When Elaine Tanella attended her first Penn State dance marathon during her freshman year, she went to the Bryce Jordan Center to cheer on the hundreds of students who would be on their feet for 46 hours for a good cause. Thirty hours later, she was still there and still standing.
“I almost got addicted to being there and giving everyone support,” Tanella said, confessing that she did leave once to take an online quiz and sleep before returning for the duration of the dance marathon known as THON. Formally the Penn State IFC/Panhellenic Dance Marathon, THON partners with The Four Diamonds Fund and the Penn State Milton S. Hershey Medical Center to raise funds and awareness for the fight against pediatric cancer. Since 1977, Penn State students have raised more than $78 million for the cause.
For Tanella, those 30 hours were just the beginning. That weekend inspired the Schreyer Scholar to be more involved the next year. Her enthusiasm and determination paid off: As a sophomore, she was selected to be on THON’s communications committee and chosen as one of the dancers representing Atlas, an independent fundraising organization started by students in the Schreyer Honors College. Now, she is the public face of THON 2012. This year, Tanella was selected to be the overall chair, a role that includes outlining ideas and goals for this year’s dance marathon and helping some 15,000 volunteers to implement them.
“I really wanted to give more of myself to this cause and to the families that have given me so much,” she said of her decision to apply for the 2012 overall chair. “Everyone is affected by cancer, in some way, shape or form, and the chance to help change that — so that some day in the future the disease will be cured — is invaluable.”
By “giving more,” Tanella means postponing graduation for a year in order to hold this position. In between the additional coursework she is taking, Tanella devotes 40 to 60 hours every week to the world’s largest student-run philanthropy. The millions of dollars raised by Penn State students throughout the year fund research and provide financial support to the families of children with cancer. In addition, student organizations are paired with individual families to offer encouragement and emotional support.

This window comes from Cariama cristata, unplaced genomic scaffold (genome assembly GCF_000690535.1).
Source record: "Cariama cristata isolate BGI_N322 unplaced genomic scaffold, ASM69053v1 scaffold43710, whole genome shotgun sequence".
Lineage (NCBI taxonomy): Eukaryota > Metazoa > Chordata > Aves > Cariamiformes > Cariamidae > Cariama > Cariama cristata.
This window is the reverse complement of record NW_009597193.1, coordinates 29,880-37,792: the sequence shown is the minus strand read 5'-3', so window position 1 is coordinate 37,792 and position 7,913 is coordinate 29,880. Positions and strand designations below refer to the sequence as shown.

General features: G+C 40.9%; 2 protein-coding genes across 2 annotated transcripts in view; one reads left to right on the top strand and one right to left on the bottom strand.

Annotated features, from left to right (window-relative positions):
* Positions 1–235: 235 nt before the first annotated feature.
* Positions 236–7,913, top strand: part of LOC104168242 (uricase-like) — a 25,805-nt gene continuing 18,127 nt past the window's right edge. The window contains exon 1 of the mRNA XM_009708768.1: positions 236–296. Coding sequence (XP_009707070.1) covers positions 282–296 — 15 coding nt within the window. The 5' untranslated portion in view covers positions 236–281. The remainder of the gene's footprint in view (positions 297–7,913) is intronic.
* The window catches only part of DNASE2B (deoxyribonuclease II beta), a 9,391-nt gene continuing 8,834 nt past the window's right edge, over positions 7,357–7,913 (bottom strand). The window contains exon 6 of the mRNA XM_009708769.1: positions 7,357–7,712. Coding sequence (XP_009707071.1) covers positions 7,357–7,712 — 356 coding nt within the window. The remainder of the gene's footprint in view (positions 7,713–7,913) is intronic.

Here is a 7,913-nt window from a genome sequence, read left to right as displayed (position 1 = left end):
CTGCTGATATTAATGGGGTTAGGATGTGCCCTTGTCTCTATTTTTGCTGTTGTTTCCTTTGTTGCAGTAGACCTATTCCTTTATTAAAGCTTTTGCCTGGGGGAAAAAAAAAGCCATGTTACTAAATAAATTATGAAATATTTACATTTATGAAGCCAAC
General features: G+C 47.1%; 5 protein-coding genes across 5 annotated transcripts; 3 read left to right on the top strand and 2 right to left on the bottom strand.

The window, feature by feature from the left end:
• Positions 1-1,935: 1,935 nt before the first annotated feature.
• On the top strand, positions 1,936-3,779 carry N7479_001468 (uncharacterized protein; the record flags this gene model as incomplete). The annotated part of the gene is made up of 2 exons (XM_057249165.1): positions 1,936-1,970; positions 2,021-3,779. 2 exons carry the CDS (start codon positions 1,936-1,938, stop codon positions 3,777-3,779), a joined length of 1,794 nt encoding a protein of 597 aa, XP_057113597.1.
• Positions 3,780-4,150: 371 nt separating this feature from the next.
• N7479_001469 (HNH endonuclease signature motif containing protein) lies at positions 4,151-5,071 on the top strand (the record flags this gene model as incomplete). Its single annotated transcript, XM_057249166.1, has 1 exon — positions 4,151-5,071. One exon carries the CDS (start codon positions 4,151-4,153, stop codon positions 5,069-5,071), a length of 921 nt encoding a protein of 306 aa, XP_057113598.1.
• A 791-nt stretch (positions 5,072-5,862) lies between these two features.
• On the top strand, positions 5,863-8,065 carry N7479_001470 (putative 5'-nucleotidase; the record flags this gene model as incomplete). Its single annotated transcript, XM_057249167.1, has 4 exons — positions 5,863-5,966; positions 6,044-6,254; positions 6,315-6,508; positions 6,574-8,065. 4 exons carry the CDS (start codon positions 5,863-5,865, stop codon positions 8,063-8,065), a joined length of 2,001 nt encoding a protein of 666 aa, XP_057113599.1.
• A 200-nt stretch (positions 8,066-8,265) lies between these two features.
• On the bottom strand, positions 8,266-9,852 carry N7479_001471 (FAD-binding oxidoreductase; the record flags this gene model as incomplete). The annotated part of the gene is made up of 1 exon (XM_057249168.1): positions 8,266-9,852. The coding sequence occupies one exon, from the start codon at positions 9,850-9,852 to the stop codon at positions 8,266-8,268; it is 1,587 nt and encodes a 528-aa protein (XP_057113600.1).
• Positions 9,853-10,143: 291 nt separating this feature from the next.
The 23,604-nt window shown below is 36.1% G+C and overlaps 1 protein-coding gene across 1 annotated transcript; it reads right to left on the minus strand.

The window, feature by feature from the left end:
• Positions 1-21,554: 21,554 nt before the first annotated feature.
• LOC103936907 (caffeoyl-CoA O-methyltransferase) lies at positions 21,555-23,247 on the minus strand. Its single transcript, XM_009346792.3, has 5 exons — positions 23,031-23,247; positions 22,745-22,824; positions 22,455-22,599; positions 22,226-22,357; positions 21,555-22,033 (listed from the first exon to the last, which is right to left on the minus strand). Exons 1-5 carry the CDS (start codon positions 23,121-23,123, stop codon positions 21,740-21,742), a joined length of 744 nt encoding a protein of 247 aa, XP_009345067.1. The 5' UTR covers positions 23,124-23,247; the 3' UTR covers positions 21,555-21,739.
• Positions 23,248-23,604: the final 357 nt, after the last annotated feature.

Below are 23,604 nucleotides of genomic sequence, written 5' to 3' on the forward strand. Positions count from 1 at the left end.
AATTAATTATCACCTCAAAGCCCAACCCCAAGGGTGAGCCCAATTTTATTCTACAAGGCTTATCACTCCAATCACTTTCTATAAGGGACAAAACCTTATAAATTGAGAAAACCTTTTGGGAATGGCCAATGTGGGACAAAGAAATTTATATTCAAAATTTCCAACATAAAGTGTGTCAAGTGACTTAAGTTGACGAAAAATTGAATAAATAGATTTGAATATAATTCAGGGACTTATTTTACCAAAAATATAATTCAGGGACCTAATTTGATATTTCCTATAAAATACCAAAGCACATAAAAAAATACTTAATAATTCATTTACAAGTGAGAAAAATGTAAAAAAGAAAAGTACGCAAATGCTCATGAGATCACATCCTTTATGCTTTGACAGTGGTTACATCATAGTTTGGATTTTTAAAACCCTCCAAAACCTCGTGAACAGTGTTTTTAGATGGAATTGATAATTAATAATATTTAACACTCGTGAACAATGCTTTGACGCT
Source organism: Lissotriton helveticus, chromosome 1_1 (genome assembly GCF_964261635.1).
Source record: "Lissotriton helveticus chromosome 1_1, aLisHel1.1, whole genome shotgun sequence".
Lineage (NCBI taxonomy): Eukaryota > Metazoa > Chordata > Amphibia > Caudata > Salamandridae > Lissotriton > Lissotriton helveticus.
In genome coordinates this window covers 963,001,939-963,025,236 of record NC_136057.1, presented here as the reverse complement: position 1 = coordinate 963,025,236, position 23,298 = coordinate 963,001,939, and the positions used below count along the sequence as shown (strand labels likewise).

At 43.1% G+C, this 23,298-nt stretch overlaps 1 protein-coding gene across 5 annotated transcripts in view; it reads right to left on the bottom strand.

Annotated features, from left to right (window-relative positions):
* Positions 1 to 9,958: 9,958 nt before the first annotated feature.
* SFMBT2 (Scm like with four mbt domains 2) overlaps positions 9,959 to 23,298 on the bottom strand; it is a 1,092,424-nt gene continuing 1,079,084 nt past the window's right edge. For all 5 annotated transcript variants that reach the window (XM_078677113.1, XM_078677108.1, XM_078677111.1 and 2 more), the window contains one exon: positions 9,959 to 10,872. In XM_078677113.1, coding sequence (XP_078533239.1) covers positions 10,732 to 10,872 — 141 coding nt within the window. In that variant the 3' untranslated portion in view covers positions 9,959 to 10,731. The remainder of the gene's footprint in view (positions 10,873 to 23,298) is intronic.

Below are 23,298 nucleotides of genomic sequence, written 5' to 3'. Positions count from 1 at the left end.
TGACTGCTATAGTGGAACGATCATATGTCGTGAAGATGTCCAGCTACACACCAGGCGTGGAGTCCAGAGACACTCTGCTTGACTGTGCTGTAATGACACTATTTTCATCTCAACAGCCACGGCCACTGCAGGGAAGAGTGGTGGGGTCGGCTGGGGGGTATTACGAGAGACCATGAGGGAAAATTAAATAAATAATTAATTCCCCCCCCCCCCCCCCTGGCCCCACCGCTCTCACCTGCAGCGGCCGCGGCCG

“I like to think of it as building relationships with people,” Tanella said. “Looking at other charities, not everyone has the fortune of meeting the people that are being helped. That direct family link reeled me in. You can’t describe in words how valuable your families are and how much they mean to you.”
THON’s financial and emotional support of the families is well-known, and so Tanella said one of her goals for this year is to highlight the organization’s role in funding research.
“Many people don’t look at THON as the cure-finding organization that it is. It’s an amazing support for families today, but we’re also helping families of the future, so they don’t have to battle this disease,” Tanella said.
The fifth-year senior bioengineering major has a personal connection with this research: Her honors thesis focuses on a new encapsulation material for cancer drugs. Tanella has been working on a collaborative research project among several universities studying these casings made of lipids, which are biocompatible and don’t harm the body the way synthetic material does.
“The whole idea behind it is that if they are successful and can carry the drug, you can target them to cancer cells and won’t get the toxic side effects of chemotherapy, because chemo literally kills all the good cells and the bad cells,” Tanella said.
Tanella has always been interested in the biology of cancer, and THON adviser Barry Bram says this is something that sets her apart from past chairs.
“She actually understands all the science, so when we’re at the Four Diamonds Fund, talking to a researcher, or when we’re hearing about breakthroughs in cancer research, she can explain that in a way that makes sense to us,” he said. “Out of all the overall chairs that I’ve worked with, she’s going to be the one to cure cancer if anyone’s going to do it because she’s a scientist and a researcher.”
While medical school may be in her future, Tanella is considering entering consulting after graduation for the opportunity it would give her to work with others on projects across different industries.
She finds that THON has prepared her well for such a people-oriented career. “One of the benefits you get inadvertently is learning how to lead a group of people, how to motivate them and share your passion,” she said. “THON taught me that you have to be adaptable to those you’re leading — everyone has a different learning style, and everyone is motivated in different ways.”
Working with people and learning from them is what matters most to Tanella, and she’s found that personal connection in school with the students and staff of the Honors College.
“You meet some amazing, talented individuals who are so driven, in a very positive way, and they take you with them. You challenge yourself in new ways and grow as a person,” she said. “The staff is so student-focused and very interested in seeing students succeed and grow — I think that’s what helped me get to where I am today.”
For Tanella, today is for THON. The future can wait just a little longer.
Chris Arbutina, Penn State University